Published to: swtimes.com
Written by: Jadyn Watson-Fisher
Student physicians and faculty members from the Arkansas Colleges of Health Education have actively worked this year to build an educational outreach program for kindergarteners through college students, or K-16.
The “pipeline” program is designed to connect with future healthcare workers, whatever age they may be.
Director of Institutional Relations Barry Owen said students from the Arkansas College of Osteopathic Medicine visit schools to discuss opportunities in the healthcare industry, give tours, visit school-based health clubs, help host summer camps, show what a day in the life of a medical student is like and provide research partnerships with high school and university students.
Owen, previously the Fort Smith Public Schools chief academic officer, said students attended the iCan Career Expo for the district and presented to about 1,000 seventh graders about becoming a doctor, physical or occupational therapist. They were able to see the automated simulation mannequins and listen to their vitals.
Euper Lane held a family fun night, and ARCOM students did a bicycle helmet safety demonstration. Executive Director of Communications Susan Devero said the students would drop an egg to see it break. Then, they placed another egg in a protected container, which didn’t break, to represent the importance of helmets.
“It’s just as important for (our students) to get in front of their future patients as it is for those students to hear about opportunities,” Owen said of the events. “It’s a win-win. It creates a sense of confidence in the medical student as well as a sense of hope and realistic optimism for the students who might aspire to come here.”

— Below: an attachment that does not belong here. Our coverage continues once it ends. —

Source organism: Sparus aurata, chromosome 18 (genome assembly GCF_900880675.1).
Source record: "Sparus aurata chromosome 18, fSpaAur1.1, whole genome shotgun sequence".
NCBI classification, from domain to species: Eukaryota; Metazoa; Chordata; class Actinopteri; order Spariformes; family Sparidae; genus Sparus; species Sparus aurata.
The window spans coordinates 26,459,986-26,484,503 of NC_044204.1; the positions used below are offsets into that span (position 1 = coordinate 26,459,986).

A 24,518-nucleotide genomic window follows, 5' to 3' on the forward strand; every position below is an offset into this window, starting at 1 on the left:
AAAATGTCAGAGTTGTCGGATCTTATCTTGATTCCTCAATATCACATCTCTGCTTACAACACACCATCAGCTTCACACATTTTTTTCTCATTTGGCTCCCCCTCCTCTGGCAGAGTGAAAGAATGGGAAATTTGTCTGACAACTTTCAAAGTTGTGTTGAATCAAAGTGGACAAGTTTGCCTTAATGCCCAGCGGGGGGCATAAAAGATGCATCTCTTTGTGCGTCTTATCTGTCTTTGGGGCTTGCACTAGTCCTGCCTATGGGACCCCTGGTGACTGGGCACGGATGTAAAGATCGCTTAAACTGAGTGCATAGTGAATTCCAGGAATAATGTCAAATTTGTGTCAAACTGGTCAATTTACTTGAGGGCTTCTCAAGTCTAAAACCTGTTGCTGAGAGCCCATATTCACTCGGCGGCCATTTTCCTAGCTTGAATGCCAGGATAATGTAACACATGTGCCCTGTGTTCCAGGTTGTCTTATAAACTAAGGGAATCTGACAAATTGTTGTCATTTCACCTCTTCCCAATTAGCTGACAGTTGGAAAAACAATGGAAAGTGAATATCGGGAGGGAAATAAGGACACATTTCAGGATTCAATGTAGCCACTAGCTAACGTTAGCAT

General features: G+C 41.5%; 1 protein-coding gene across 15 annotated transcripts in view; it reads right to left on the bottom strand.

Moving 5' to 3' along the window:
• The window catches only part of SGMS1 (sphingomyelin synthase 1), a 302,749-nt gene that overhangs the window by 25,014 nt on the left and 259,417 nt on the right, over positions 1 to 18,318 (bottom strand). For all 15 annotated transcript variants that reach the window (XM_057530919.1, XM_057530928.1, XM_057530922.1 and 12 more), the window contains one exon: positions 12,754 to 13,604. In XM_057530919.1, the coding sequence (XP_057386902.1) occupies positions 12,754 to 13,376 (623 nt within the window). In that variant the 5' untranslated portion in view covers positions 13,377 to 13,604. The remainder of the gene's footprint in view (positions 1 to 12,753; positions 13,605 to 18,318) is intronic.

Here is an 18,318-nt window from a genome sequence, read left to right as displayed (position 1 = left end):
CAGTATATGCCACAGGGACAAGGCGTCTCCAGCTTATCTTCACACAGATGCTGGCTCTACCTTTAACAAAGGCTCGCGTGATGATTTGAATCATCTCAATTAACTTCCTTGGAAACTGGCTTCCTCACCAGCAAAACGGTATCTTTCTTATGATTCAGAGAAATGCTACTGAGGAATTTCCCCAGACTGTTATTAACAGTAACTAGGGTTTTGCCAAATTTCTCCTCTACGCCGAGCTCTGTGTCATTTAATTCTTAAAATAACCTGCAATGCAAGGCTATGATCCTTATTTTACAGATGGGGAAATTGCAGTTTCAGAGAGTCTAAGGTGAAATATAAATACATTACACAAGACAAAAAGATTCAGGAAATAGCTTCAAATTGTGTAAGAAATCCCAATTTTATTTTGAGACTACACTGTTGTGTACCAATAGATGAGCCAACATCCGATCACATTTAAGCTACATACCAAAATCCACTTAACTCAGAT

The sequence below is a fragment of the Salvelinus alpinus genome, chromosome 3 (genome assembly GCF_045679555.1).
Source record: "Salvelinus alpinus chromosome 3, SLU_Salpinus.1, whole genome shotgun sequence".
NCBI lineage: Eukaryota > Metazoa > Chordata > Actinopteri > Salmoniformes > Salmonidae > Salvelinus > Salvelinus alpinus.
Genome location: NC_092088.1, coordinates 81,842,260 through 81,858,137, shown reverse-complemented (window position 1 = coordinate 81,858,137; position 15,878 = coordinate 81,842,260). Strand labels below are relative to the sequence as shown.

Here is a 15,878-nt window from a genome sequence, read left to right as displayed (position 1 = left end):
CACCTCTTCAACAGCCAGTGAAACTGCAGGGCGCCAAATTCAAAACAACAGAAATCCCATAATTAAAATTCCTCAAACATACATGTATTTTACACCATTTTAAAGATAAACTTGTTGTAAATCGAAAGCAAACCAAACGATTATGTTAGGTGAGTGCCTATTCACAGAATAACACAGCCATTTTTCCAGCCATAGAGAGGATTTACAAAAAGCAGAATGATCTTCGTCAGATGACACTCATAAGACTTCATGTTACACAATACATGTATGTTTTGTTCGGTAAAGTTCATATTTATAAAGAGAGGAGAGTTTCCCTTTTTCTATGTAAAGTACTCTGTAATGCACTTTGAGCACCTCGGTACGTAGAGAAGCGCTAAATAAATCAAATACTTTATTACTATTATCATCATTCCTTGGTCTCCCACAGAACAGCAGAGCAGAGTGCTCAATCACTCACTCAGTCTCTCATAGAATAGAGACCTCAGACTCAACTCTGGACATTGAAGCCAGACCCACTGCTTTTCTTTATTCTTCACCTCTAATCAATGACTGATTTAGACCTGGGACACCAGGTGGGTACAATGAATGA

Most of the interactions with the students are done by ARCOM physicians, Owen said, because “two 20-something-year-old medical students in their white coats” relate to the kids better than “an old guy in a suit.”
Devero said the young students feel comfortable talking to the doctors. There’s also a sense of optimism, Owen said, that they can become healthcare professionals in the future.
″(ARCOM students) absolutely love it, especially the students who aspire to be pediatricians,” Owen said. “When you can plug them into schools where kids are — the thing they think they want to do as a career — they are just all over it.”
The outreach projects, however, don’t only focus on healthcare jobs. Owen said the students understand that not every kid will be a doctor, nurse or similar career and work to include lessons that can apply to anyone.
Owen said they talk about working well with others, always showing up and being willing to continue learning.
“Whatever you aspire to be, go for it, put your all in it,” Owen tells students. “Start planning for it now, so you’ll be prepared.”
Owen was hired to provide a centralized program that can connect kids and schools with ARCOM, many of whom are unaware of the Fort Smith medical college. He wants them to know they can become whatever they dream to be and do it close to home.
Devero said she attended an event at Northside High School and was approached by a boy, dressed in khakis and a blazer, who said he planned to graduate, attend the University of Arkansas in Fayetteville and come to ARCOM. She said he will likely be a part of the interview process next year.
“I looked behind me to some students and said, ‘There’s our dream,’” Devero said. “That’s what we want to do.”